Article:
Urine is a quick-acting nitrogen-rich complete fertilizer. Knowing how and when to apply urine is beneficial.

Some crops, e.g. tomatoes, are sensitive to having all their roots exposed to urine, at least when plants are small, while on many crops no negative effect is seen at all. Therefore, before the sensitivity of a crop is known, it is wise not to simultaneously expose all the roots of the plant to urine, be it neat or diluted. Instead, urine can be applied either prior to sowing/planting or at such a distance from the plants that the nutrients are within reach of the roots, but not all of them are soaked. For annual plants this distance may be about 4 inches. (Jönsson, H., et al. 2004)


As a rule of thumb, a concentration of 3-7 grams of N per liter of urine can be expected (Vinnerås, 2002; Jönsson & Vinnerås, 2004).

The total applied amount of urine and whether it should preferably be applied once or several times also depends on the nitrogen need of the plant and its root size. Root size varies widely between different crops. Plants with inefficient or small root systems, e.g. carrots, onions and lettuce, can benefit from repeated applications of urine throughout the cultivation time (Thorup-Kristensen, 2001; Jönsson, H., et al. 2004, Richert, A, et al. 2010).

In order to avoid leaching, and for climates with heavy rainfall or very sandy soils, frequent application of small amounts of urine is favorable but not essential. (Jönsson, H., et al. 2004; Johanssson et al., 2001; Rodhe et al., 2004).


Urine can be applied either undiluted or diluted, depending on the plant’s needs. Dilution rates range from 1:1 water/urine to up to 15:1. 3:1 is the most common.


Urine’s nutrients are best utilized if urine is applied before sowing/planting up until 2/3 -1/4 of the period between sowing and harvest. (Jönsson, H., et al. 2004)

In large-scale crop production, the normal fertilizing strategy is application of nutrients once or twice per growing season. If fertilizer is applied only once, this should normally be carried out prior to or at the time of sowing/planting. (Jönsson, H., et al. 2004)

The crop can also be continuously fertilized, e.g. if the urine is collected in smaller containers and used more or less directly. However, once the crop enters its reproductive stage it hardly takes up any more nutrients. An example is maize; fertilizer applied until the plants are setting ears is well utilized, but after this stage the uptake of nutrients from the soil declines, as at this stage the nutrients are mainly relocated within the plant. (Marschner, 1997; Jönsson, H., et al. 2004)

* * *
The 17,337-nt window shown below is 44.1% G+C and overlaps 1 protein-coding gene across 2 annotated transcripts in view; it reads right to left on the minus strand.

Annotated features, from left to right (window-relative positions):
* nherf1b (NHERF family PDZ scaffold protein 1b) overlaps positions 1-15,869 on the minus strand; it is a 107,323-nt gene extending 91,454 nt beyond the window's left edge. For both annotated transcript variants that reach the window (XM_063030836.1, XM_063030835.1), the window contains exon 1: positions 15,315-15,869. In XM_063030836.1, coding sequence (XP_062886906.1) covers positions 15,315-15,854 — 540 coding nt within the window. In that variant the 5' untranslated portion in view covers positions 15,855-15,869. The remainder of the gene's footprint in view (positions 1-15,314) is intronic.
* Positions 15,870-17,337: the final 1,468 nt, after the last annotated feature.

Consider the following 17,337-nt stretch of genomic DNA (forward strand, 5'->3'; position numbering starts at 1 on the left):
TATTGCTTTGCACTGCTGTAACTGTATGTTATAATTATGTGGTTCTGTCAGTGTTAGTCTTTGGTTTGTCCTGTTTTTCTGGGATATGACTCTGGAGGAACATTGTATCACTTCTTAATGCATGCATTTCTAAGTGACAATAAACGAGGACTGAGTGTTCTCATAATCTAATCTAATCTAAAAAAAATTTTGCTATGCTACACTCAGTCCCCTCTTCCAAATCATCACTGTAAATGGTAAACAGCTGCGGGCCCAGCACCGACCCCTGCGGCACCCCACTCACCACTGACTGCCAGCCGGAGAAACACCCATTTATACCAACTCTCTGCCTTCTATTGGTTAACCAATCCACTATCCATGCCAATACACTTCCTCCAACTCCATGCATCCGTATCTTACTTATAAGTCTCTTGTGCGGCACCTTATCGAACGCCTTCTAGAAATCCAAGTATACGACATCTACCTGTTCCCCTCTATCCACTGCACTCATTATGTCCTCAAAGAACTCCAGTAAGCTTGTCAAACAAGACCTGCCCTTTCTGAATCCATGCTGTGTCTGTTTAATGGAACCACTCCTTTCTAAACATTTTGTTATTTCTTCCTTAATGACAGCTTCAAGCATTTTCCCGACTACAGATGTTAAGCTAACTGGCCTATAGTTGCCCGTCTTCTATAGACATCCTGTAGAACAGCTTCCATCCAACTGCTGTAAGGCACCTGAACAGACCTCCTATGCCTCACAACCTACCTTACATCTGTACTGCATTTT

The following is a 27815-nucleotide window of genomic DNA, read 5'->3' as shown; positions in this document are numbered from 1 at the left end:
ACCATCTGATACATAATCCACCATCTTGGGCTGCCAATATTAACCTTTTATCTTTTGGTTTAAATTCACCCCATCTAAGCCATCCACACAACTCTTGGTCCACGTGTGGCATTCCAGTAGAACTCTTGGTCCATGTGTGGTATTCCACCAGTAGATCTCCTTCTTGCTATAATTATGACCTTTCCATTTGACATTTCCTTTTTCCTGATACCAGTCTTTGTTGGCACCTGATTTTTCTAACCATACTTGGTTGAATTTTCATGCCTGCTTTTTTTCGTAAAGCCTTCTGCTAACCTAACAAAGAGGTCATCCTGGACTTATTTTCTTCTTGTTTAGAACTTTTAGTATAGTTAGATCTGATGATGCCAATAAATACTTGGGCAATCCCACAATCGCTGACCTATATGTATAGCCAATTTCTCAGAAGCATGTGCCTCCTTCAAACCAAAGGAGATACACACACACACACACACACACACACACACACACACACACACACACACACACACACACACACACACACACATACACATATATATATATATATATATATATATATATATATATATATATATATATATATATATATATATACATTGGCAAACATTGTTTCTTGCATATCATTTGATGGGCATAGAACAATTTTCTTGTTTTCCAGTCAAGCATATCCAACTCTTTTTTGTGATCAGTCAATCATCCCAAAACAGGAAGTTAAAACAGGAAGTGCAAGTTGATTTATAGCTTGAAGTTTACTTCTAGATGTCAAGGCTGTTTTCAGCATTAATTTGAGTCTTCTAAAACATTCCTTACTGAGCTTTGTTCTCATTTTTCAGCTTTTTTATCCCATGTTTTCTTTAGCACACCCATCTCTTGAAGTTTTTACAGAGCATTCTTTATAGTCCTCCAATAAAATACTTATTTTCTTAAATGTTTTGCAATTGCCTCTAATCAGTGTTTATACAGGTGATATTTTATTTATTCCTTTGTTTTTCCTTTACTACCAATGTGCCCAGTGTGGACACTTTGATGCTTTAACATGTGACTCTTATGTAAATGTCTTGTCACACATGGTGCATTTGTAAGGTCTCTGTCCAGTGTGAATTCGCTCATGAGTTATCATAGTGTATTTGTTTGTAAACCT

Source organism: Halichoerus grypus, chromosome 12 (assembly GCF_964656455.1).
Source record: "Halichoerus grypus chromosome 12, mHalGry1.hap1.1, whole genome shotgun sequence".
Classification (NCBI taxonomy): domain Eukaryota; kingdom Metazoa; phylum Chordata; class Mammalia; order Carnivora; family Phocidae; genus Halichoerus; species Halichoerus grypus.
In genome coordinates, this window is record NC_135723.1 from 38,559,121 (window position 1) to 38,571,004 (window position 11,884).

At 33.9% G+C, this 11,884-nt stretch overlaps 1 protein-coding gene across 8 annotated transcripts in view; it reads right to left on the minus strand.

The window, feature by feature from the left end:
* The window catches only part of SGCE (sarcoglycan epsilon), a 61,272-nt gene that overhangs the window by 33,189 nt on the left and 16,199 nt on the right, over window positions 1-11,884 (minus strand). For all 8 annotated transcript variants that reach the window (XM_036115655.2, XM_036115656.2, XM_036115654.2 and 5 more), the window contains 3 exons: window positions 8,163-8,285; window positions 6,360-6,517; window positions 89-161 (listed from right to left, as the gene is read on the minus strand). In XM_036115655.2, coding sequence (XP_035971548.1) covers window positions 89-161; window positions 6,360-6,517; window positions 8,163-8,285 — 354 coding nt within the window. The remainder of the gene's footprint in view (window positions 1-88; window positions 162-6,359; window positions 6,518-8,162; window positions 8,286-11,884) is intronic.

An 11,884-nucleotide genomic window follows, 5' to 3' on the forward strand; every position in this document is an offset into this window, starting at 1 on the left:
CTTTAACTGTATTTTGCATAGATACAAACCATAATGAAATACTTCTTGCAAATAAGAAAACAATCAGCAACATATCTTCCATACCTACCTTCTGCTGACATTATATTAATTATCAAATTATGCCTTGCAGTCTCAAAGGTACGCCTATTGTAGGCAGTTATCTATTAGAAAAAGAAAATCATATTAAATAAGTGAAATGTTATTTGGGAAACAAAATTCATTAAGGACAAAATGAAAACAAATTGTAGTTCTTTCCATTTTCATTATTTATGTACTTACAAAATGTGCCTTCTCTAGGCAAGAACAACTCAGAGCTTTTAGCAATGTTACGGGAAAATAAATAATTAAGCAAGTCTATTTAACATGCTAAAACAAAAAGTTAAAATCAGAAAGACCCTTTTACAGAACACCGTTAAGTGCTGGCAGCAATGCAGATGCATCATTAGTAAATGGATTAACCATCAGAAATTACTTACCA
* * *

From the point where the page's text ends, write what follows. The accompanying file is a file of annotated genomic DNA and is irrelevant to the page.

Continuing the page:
The best nitrogen fertilizing effect is obtained when urine is applied close to the ground and directly incorporated or watered into the soil in order to minimize ammonia losses to the air. For example, urine can be distributed in small furrows that are covered after application.

Urine should always be applied next to the plant (in furrows) but not onto the plant. Otherwise it might lead to “burning” of the leaves. (Jönsson, H., et al. 2004)

Spraying urine in the air should be avoided due to the risk of nitrogen loss through gaseous emissions of ammonia. (Johanssson et al., 2001; Rodhe et al., 2004)

Drip Irrigation: urine could be distributed through a drip irrigation system. Water may needed to be added to ensure the emitters don’t become clogged. It’s recommended to conduct small scale tests first when using this method, to determine the appropriate water/urine ratio.

For larger fields, a tractor based liquid fertilizer dispenser could be used.


Johansson, M., Jönsson, H., Höglund, C., Richert Stintzing, A. & Rodhe, L. 2001. Urine separation – closing
the nutrient cycle. Stockholm Water Company. Stockholm, Sweden. http://www.stockholmvatten.se/pdf_arkiv/english/Urinsep_eng.pdf.

Jönsson, H., Richert Stintzing, A., Vinnerås, B., Salomon. 2004. Guidelines on the Use of Urine and Faeces, EcoSanRes Publications Series. Stockholm Environment Institute.

Jönsson, H. & Vinnerås, B. 2004. Adapting the nutrient content of urine and faeces in different countries using FAO and Swedish data. In: Ecosan – Closing the loop. Proceedings of the 2nd International Symposium on Ecological Sanitation, incorporating the 1st IWA specialist group conference on sustainable sanitation, 7th-11th April 2003, Lubeck, Germany. pp 623-626.

Marschner, H. 1997. Mineral Nutrition of Higher Plants. 2nd edition. Academic Press.

Richert, A., Gensch, R., Jönsson, H., Stenström, T. and Dagerskog, L., 2010. Practical Guidance on the Use of
Urine in Crop Production. EcoSanRes Programme. Stockholm Environment Institute. www.ecosanres.org

Rodhe L., Richert Stintzing A. & Steineck S., 2004. ‘Ammonia emissions after application of human urine to clay soil for barley growth’. Nutrient Cycling in Agroecosystems, 68:191-198.

Schönning, C. and Stenström, T-A. 2004. Guidelines for the Safe Use of Urine and Faeces in Ecological Sanitation Systems. Report 2004-1. EcoSanRes Programme. Stockholm Environment Insitute. www.ecosanres.org

Thorup-Kristensen, K. 2001. ‘Root growth and soil nitrogen depletion by onion, lettuce, early cabbage and carrot’ Acta Horticulturae. 563: 201-206.

Vinnerås, B. 2002. Possibilities for sustainable nutrient recycling by faecal separation combined with urine diversion. Agraria 353, Acta Universitatis Agriculturae Sueciae, Swedish University of Agricultural Sciences. Uppsala, Sweden.